Practitioner self-compassion is a topic of interest for MHPN network meetings in 2021
As we emerge from the uncertainty caused by the COVID-19 pandemic last year, practitioner self-compassion is becoming a growing topic of interest for MHPN network meetings in 2021.
In a recent meeting of the Casey Cardinia Family Violence Network, presenter and Social Worker, Courtney Lucanto encouraged practitioners to engage in self-compassion as a means to increase professional resilience.
Courtney explained the differences between compassion fatigue, the concept of collective care and vicarious trauma (VT). She identified that, importantly, VT is a process rather than a single event.
‘It is common for practitioners to encourage their clients to engage in self-care but then feel unable to follow their own advice’, Courtney says. She stressed that professional humility is key, ‘we have to sit with where we’re at. If we don’t have the permission to do self-care, we aren’t practicing’.
Courtney encouraged her audience to consider their own levels of emotional fatigue. This can be done through an assessment by practitioners of their own trauma inputs from a range of environments – including media.
Another MHPN Network putting a spotlight on practitioner self-compassion this year is the Townsville Mindfulness Network.
In a nod to the growing interest in this theme, all of the network’s 2021 meetings will be on the topic of compassion, specifically self-compassion and how health professionals can exercise practical self-care.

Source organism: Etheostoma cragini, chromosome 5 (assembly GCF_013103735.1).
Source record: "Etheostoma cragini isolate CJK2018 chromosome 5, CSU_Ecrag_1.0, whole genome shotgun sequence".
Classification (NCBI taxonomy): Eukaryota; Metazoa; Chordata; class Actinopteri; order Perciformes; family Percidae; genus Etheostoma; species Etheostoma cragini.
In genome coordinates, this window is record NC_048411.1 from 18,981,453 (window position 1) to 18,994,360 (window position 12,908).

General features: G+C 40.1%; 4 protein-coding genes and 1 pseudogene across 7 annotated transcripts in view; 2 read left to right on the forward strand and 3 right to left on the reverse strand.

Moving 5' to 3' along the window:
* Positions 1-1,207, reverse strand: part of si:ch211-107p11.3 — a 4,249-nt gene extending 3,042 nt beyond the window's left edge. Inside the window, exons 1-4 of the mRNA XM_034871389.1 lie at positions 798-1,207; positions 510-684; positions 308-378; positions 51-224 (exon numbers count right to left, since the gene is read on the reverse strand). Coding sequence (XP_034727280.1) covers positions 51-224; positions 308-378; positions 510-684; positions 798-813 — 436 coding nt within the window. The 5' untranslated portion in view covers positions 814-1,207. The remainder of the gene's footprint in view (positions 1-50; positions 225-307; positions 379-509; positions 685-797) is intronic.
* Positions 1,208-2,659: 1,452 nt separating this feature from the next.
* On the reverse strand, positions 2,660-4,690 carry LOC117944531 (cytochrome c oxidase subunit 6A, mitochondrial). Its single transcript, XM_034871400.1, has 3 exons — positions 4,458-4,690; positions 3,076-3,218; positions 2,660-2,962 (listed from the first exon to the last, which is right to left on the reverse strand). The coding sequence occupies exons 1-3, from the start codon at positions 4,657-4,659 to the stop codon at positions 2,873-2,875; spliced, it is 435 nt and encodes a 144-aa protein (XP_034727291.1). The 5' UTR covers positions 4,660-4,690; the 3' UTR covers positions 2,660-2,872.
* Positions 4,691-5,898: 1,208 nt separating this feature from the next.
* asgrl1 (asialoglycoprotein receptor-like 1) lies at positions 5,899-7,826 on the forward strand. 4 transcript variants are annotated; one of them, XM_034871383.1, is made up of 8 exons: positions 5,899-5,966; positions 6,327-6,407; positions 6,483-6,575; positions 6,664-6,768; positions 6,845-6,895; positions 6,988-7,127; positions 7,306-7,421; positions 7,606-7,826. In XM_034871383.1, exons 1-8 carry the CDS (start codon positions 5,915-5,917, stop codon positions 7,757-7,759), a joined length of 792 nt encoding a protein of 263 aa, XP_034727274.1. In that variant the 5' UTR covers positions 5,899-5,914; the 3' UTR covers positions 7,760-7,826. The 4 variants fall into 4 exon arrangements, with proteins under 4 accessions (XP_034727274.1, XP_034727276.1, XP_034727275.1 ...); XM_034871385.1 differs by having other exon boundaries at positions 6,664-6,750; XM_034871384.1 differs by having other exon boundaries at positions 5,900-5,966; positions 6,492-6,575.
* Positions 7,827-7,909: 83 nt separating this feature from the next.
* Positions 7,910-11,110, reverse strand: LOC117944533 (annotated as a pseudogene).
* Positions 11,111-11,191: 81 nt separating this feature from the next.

Karen Cribb, the Townsville Mindfulness Network’s coordinator, hopes that the focus on self-compassion in her network’s meetings will provide some reassurance to those still managing the uncertainty and isolation of the last year.
Self-compassion is important for clients and practitioners alike but especially for practitioners. Karen says, ‘it is really important for everyone to understand the concept of compassion – you cannot pour from an empty cup’.
It is evident that breaking down the barriers to practitioner self-compassion is a complex process. Karen continues, ‘the thought of doing something nice for ourselves is often seen as narcissistic behaviour when in fact it is necessary’.
‘Ongoing care of the entire person – physical, mental and spiritual is so important if the person is to remain functioning well.’
Both Courtney and Karen made the point that finding time for yourself isn’t selfish, and that giving yourself permission to start thinking about that is the first step, Karen says, “I think by identifying that self-compassion is a necessity rather than an indulgence would be a good place to start”.
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